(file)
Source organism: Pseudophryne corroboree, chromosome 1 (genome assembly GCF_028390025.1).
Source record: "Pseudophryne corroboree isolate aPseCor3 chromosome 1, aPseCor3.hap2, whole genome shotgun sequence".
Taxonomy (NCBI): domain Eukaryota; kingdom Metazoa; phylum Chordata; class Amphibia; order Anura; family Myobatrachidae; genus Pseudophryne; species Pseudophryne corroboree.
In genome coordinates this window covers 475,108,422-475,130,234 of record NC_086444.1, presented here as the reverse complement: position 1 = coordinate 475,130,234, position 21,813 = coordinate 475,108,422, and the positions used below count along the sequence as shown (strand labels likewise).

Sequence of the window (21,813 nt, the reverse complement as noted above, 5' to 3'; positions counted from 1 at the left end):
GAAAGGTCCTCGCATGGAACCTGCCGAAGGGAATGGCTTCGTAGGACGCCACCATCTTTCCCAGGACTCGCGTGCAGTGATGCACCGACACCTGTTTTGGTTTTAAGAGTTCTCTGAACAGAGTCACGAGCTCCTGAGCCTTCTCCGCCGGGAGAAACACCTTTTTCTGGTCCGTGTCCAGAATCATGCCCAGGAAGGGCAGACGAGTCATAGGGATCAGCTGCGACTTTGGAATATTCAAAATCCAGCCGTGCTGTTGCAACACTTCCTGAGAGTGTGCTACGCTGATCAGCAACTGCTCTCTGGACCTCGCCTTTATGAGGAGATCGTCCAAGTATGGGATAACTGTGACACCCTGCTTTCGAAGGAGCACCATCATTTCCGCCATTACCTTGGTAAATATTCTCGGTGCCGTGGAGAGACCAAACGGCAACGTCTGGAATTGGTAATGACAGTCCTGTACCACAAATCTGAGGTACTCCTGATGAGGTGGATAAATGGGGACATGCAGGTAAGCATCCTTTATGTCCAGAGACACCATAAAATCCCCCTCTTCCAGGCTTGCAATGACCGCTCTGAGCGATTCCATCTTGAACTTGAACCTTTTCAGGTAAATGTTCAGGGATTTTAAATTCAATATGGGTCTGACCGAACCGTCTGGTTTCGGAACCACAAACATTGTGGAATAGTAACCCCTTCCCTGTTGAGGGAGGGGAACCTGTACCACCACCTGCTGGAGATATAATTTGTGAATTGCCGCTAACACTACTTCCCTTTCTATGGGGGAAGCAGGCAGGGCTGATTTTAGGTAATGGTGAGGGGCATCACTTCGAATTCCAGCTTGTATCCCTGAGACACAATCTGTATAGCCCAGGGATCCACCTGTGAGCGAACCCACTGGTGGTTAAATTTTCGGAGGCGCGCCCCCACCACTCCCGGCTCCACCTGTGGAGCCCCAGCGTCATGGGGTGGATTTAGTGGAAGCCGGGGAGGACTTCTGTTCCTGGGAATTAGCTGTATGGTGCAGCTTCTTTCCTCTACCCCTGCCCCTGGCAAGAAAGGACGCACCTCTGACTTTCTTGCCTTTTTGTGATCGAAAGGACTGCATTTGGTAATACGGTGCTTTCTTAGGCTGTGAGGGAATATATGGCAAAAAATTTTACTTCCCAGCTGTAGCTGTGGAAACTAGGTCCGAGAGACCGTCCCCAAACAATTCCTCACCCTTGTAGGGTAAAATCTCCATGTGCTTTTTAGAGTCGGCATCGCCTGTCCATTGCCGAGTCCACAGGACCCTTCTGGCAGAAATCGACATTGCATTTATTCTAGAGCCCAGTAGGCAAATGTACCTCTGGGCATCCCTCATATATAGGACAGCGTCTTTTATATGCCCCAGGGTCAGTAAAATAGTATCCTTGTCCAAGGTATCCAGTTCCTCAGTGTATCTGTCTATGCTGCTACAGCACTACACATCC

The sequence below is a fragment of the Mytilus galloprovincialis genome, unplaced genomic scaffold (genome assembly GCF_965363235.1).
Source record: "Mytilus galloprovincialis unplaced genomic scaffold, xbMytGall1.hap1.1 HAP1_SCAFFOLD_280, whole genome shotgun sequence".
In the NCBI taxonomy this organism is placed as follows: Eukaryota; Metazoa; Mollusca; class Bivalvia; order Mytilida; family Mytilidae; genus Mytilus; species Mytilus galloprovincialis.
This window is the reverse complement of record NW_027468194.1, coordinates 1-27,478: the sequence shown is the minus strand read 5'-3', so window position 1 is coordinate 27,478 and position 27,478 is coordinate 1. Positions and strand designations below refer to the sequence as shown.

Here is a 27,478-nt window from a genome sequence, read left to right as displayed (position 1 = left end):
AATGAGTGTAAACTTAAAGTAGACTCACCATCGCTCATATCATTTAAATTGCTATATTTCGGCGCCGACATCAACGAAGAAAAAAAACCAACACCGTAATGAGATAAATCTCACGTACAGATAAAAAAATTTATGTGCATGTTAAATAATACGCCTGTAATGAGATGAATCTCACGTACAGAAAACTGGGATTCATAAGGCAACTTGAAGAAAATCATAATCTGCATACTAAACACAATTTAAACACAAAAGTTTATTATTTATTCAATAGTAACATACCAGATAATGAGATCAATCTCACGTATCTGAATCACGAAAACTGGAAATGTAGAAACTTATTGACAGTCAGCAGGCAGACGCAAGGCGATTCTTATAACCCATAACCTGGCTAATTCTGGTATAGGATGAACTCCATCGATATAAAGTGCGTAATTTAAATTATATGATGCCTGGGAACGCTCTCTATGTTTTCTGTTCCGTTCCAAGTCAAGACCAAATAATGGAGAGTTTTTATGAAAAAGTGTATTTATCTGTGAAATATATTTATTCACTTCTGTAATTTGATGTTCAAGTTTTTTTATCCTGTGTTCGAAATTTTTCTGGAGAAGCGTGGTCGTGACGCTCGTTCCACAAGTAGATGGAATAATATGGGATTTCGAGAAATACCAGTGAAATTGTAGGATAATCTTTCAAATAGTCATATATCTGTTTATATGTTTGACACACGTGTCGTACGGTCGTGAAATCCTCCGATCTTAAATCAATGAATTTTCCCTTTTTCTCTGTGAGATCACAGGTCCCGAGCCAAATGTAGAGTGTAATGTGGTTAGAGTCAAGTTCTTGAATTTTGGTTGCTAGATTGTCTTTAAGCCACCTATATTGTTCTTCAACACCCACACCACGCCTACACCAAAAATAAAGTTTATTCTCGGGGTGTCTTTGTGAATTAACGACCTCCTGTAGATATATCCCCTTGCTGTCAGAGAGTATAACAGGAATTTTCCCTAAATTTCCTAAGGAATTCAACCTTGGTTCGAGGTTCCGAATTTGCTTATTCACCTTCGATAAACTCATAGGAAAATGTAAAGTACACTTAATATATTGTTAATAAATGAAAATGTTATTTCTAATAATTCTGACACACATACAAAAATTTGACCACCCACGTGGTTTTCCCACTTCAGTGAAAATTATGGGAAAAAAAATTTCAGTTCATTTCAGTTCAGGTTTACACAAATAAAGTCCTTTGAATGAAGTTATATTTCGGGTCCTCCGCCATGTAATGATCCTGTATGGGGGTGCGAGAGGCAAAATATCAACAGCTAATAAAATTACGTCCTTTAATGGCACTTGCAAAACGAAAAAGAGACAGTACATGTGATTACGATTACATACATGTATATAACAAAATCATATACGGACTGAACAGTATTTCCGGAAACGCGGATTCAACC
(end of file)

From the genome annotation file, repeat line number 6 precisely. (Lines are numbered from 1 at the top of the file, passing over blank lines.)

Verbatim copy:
GAAAGGTCCTCGCATGGAACCTGCCGAAGGGAATGGCTTCGTAGGACGCCACCATCTTTCCCAGGACTCGCGTGCAGTGATGCACCGACACCTGTTTTGGTTTTAAGAGTTCTCTGAACAGAGTCACGAGCTCCTGAGCCTTCTCCGCCGGGAGAAACACCTTTTTCTGGTCCGTGTCCAGAATCATGCCCAGGAAGGGCAGACGAGTCATAGGGATCAGCTGCGACTTTGGAATATTCAAAATCCAGCCGTGCTGTTGCAACACTTCCTGAGAGTGTGCTACGCTGATCAGCAACTGCTCTCTGGACCTCGCCTTTATGAGGAGATCGTCCAAGTATGGGATAACTGTGACACCCTGCTTTCGAAGGAGCACCATCATTTCCGCCATTACCTTGGTAAATATTCTCGGTGCCGTGGAGAGACCAAACGGCAACGTCTGGAATTGGTAATGACAGTCCTGTACCACAAATCTGAGGTACTCCTGATGAGGTGGATAAATGGGGACATGCAGGTAAGCATCCTTTATGTCCAGAGACACCATAAAATCCCCCTCTTCCAGGCTTGCAATGACCGCTCTGAGCGATTCCATCTTGAACTTGAACCTTTTCAGGTAAATGTTCAGGGATTTTAAATTCAATATGGGTCTGACCGAACCGTCTGGTTTCGGAACCACAAACATTGTGGAATAGTAACCCCTTCCCTGTTGAGGGAGGGGAACCTGTACCACCACCTGCTGGAGATATAATTTGTGAATTGCCGCTAACACTACTTCCCTTTCTATGGGGGAAGCAGGCAGGGCTGATTTTAGGTAATGGTGAGGGGCATCACTTCGAATTCCAGCTTGTATCCCTGAGACACAATCTGTATAGCCCAGGGATCCACCTGTGAGCGAACCCACTGGTGGTTAAATTTTCGGAGGCGCGCCCCCACCACTCCCGGCTCCACCTGTGGAGCCCCAGCGTCATGGGGTGGATTTAGTGGAAGCCGGGGAGGACTTCTGTTCCTGGGAATTAGCTGTATGGTGCAGCTTCTTTCCTCTACCCCTGCCCCTGGCAAGAAAGGACGCACCTCTGACTTTCTTGCCTTTTTGTGATCGAAAGGACTGCATTTGGTAATACGGTGCTTTCTTAGGCTGTGAGGGAATATATGGCAAAAAATTTTACTTCCCAGCTGTAGCTGTGGAAACTAGGTCCGAGAGACCGTCCCCAAACAATTCCTCACCCTTGTAGGGTAAAATCTCCATGTGCTTTTTAGAGTCGGCATCGCCTGTCCATTGCCGAGTCCACAGGACCCTTCTGGCAGAAATCGACATTGCATTTATTCTAGAGCCCAGTAGGCAAATGTACCTCTGGGCATCCCTCATATATAGGACAGCGTCTTTTATATGCCCCAGGGTCAGTAAAATAGTATCCTTGTCCAAGGTATCCAGTTCCTCAGTGTATCTGTCTATGCTGCTACAGCACTACACATCC